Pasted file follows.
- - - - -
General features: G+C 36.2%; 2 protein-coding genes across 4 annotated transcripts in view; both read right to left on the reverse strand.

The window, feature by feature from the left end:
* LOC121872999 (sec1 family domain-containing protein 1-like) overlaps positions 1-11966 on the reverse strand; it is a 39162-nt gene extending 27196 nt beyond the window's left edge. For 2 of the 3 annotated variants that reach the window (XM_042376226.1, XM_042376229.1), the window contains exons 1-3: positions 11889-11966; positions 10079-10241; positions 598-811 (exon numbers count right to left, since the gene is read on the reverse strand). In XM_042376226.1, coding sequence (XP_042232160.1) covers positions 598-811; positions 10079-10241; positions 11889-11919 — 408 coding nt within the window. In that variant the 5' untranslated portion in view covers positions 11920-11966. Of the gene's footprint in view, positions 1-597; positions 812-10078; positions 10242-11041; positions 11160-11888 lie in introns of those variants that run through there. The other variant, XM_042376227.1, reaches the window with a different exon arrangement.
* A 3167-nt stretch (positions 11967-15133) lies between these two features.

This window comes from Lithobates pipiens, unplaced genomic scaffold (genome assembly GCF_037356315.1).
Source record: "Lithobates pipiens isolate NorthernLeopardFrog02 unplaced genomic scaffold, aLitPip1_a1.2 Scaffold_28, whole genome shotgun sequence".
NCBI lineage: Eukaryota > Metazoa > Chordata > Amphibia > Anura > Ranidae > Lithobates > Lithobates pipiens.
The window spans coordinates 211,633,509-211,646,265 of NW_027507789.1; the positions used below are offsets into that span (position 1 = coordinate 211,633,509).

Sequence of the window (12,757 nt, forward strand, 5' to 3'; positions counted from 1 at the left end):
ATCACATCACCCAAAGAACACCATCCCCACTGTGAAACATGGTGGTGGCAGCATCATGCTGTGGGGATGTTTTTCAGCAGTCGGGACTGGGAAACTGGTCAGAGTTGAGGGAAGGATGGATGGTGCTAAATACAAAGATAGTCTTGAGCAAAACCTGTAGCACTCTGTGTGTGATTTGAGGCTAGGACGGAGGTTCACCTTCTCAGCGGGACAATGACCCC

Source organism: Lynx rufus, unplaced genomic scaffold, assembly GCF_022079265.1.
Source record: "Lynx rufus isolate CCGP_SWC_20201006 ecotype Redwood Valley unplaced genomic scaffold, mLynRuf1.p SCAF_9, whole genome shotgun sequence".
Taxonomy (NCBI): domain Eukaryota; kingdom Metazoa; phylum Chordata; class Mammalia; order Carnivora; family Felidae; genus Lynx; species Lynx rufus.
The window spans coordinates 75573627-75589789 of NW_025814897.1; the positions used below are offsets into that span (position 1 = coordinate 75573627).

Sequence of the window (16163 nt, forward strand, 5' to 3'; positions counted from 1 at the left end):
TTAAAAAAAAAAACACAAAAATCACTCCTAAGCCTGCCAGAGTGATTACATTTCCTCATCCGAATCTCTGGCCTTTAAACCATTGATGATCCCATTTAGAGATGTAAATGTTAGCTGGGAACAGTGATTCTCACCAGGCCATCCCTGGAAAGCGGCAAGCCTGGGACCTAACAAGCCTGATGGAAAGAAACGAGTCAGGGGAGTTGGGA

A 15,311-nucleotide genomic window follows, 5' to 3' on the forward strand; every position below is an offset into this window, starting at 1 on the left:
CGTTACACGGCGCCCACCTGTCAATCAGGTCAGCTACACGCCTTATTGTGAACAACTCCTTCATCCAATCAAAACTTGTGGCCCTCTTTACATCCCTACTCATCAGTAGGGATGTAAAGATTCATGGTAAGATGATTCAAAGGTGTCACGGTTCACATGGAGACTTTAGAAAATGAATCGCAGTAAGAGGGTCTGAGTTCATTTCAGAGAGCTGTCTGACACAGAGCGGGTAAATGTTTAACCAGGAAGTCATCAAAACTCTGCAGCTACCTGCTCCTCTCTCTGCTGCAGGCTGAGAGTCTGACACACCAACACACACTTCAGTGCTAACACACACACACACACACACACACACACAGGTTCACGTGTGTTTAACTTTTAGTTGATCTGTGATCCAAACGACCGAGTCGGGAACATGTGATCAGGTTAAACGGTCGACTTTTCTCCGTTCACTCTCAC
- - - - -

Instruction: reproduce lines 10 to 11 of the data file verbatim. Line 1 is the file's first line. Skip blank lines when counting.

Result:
ATCACATCACCCAAAGAACACCATCCCCACTGTGAAACATGGTGGTGGCAGCATCATGCTGTGGGGATGTTTTTCAGCAGTCGGGACTGGGAAACTGGTCAGAGTTGAGGGAAGGATGGATGGTGCTAAATACAAAGATAGTCTTGAGCAAAACCTGTAGCACTCTGTGTGTGATTTGAGGCTAGGACGGAGGTTCACCTTCTCAGCGGGACAATGACCCC

Source organism: Lynx rufus, unplaced genomic scaffold, assembly GCF_022079265.1.